By popular internet acclaim, the Worst Gun Ever is officially the Chauchat light machine gun. Every time the question comes up, that’s what people say. I’m not saying they’re necessarily wrong – but everyone always uses the wrong photographic support material with that answer. See, there are two types of Chauchat light machine gun out there. You almost always see the standard French M1915 gun, with its distinctive half-moon magazine. That gun had a few early manufacturing problems (all resolved by the end of 1916), and was actually a decent gun crippled by terrible magazines and a hellish combat zone. The gun didn’t have a cover for the ejection port, and was susceptible to mud entering there. The mags were very fragile (if you haven’t handled one, you’ll be shocked by how flimsy they are) in addition to having big open holes for the obiquitous WWI mud. Grabbing the mag could easily dent the sides, or jam the follower in place until pressure was released. The springs weren’t very good, and effective combat units often only loaded them with 16 rounds.
All that being said, the gun itself was not too bad. Awful ergonomics, but the only real mechanical problem was the barrel heating and expanding enough to stick against the barrel shroud after firing several hundred rounds in quick succession (and overheating is an accepted issue in all air-cooled light machine guns). Take a decent condition Chauchat to the range with a good mag, and you are unlikely to have the gun give you any mechanical trouble. It may give you a good smack in the face, but that’s your own fault for not learning how to hold it properly (see also Ljungman thumb and Vickers knuckle).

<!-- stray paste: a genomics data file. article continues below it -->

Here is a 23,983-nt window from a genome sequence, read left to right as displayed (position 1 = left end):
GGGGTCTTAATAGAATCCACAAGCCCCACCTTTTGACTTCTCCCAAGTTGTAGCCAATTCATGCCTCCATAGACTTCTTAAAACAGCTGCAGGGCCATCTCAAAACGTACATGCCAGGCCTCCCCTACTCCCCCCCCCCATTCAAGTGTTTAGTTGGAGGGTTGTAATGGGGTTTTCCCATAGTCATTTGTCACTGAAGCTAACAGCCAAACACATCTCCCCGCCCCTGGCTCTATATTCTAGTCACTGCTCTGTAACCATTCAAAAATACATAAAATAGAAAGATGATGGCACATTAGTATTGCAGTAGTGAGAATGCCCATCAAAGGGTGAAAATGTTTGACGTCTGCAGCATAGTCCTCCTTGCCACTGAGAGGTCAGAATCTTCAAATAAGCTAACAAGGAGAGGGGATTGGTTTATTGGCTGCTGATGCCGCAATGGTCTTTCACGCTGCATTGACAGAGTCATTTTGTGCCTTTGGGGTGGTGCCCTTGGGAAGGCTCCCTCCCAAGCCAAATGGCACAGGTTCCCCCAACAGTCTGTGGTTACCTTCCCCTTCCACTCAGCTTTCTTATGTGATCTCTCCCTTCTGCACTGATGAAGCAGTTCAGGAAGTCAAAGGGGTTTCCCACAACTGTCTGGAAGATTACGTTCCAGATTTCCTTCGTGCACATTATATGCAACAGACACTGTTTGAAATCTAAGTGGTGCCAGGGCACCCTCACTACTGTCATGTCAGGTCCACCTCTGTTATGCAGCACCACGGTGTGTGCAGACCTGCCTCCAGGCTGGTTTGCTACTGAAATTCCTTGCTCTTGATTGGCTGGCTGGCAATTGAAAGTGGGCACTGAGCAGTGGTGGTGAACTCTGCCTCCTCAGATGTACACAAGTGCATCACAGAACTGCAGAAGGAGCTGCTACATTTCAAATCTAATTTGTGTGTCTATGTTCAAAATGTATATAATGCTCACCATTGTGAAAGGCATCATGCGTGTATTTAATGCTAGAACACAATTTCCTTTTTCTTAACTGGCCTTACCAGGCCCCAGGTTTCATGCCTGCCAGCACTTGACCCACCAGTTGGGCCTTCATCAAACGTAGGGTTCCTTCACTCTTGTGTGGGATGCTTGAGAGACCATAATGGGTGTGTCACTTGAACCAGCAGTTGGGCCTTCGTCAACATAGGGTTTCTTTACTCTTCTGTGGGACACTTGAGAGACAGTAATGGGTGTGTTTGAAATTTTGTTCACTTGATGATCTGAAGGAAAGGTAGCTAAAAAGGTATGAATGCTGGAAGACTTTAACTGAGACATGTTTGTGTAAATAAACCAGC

The real contender for Worst Gun Ever is the US M1918 Chauchat redesigned for the .30-06 cartridge*. Development and production were rushed, and a large number of guns went out the door with incorrectly sized chambers. They were cut slightly too short, which meant that the neck of the cartridge case was jammed too tightly into the end of the chamber. Upon firing, the case would stick in the chamber and its rim ripped off by the extractor. The barrels also did not have extractor cuts in the barrel face, which didn’t help anything. They functioned so poorly that they rarely made it into combat, being exchanged for French 8mm guns before units went up to the lines (try finding a photo of the 1918 model in combat – it’s basically impossible).
So, is the M1915 CSRG Chauchat an example of great weapons design? No, not really. But it’s also not the complete failure that so many people would have you believe. I look forward to the day I can get behind one for some live firing on video, just to prove the point!
*It’s worth noting that even after WWI, a decent number of countries used the Chauchat. The Belgians came up with a fairly successful variant using the 7.65x54mm cartridge, which should settle any suggestion that the basic mechanism would be unable to handle the pressure of a straight-walled military round.